Lack of communication?  The message has been very clear and consistent from multiple people and posts.
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Post by mikemyers 8/12/2018, 2:26 pm

dronning wrote:
mikemyers wrote:There's a lot that I could say, but before I say anything else, in one sentence, what do you guys think I am trying to do?   Or put differently, what is the goal?  Most of what has been written so far is the "means to an end".  What is this "end"?

(I know what it is for me, but I doubt it is the same as what you guys think....   which probably explains what looks like a lack of communication.)
What are you trying to do?
Your questions lead me to believe you are still trying to improve.

What's your goal?
As far as goals are concerned those are up to you and your training should be supporting them no matter how grand or simple they are.

Best goal setting process I've ever read explained here:
4 Types of Goals to Help You Shoot Better

- Dave

Mike, I'm not sure where you came up with "means to an end" because all the responses have been about shot improvement, which is an ongoing process.
Lack of communication?  The message has been very clear and consistent from multiple people and posts.
Difficult to reply - what I meant, is there are usually many ways to accomplish a goal.  For as long as I can remember, whether it be real motorcycles, radio control car racing, and now shooting, I have started out by doing a lot of reading, then doing, and one by one eliminating the mistakes.  Eventually, what was left was something reasonably good, and with practice I could improve.

My goal two years ago was to put 10 rounds from any gun I have into a 4" grouping at 15 yards.  Now I have two goals, doing the same thing, but now at 25 yards.  And another goal is to do this one handed.  

I am not going to get encouraged or discouraged by anything someone says, or looking at old targets, or whatever - as long as my ability, measured with CEP, is improving, I am pleased.  When people tell me I'm using center hold, and to change, I try it.  When someone told me from my original video that my gun was slipping in my hand, I correct it.  I used to flinch, and blink, and so on - found a way to fix that.  I wasn't using natural aim, and someone at the club told me how to improve that.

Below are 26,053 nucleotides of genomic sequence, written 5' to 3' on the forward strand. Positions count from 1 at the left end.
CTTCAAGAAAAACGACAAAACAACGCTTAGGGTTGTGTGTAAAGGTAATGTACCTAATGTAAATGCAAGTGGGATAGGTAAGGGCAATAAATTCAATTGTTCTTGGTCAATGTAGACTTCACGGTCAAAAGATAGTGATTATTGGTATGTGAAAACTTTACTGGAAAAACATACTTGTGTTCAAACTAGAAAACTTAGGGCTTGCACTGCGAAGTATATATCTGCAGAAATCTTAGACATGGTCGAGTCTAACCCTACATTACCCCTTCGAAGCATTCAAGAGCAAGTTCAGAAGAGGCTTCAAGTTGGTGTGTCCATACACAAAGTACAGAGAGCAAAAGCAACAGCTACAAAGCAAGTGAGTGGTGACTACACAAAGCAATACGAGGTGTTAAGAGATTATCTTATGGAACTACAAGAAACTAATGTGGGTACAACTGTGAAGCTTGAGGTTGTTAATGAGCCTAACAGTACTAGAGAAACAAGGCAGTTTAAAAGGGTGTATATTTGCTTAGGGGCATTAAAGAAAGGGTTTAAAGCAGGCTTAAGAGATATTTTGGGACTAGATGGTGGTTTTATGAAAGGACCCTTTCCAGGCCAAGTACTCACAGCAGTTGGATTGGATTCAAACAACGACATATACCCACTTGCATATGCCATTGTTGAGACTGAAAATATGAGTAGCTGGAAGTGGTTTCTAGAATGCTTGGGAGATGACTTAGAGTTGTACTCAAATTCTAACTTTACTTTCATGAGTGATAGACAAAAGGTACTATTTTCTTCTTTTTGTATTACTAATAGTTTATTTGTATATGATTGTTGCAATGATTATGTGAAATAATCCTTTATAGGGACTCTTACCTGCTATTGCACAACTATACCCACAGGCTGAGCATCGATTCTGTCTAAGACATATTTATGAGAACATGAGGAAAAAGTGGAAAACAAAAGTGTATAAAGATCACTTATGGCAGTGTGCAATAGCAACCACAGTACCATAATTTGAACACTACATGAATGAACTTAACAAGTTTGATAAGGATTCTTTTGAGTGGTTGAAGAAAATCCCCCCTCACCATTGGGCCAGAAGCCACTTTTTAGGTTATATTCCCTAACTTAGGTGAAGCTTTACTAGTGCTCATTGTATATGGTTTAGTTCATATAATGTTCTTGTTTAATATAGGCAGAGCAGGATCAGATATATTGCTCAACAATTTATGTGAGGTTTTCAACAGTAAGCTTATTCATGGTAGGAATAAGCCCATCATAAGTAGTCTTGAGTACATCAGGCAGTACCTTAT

If I had a coach, things would be different - but I don't.

If I was competing, I guess I would be concerned about scores, but I don't, so I'm not.

I don't care if the grouping is off one way or another, as I know how to correct that.

It all comes down to getting the technique (fundamentals) right, and for me not to muck it up.


I've been in a match twice, but I wasn't competing.  I just shot the way I normally did, without worrying about scores.  I have only one person I'm competing with, and that is myself.  

Many of the things I've learned here are part of my "shot process" that I only learned about in this forum - never knew about it, or did it, before.  



Maybe because I don't have a coach, that is why I think some of your ideas don't fit me.  Had I not realized my 1911 was "moving" inside my hands/grip, I probably would be holding it the same way now.  I've learned what I "should" do through this forum, and also learned what I "should not" do.  I think today, same as always, that if I stop making "mistakes", I will be getting better.


Last thing - I'm not doing any of this because I want to "beat" someone else.  I'm doing it because I enjoy it.  If I get too serious, and it becomes "work", I'll probably lose interest.  Radio Control Car Racing got too serious - after traveling around to World Championships all over the planet, photographing, writing, and so on, I realized that I used to enjoy it more when I had inexpensive cars and was racing with my friends.  Same thing now - I enjoy going to the range, shooting, reloading, cleaning, and discussing it.  It's fun, and relaxing, and a challenge.  Reading what is posted here makes it that much more interesting.  I may have limitations from my age, my eyes, and so on, but none of that is relevant as long as I believe I can shoot better "tomorrow" than "yesterday".  It's also enjoyable for me to shoot all the different guns I have now, and soon I'll know how to shoot my black powder gun.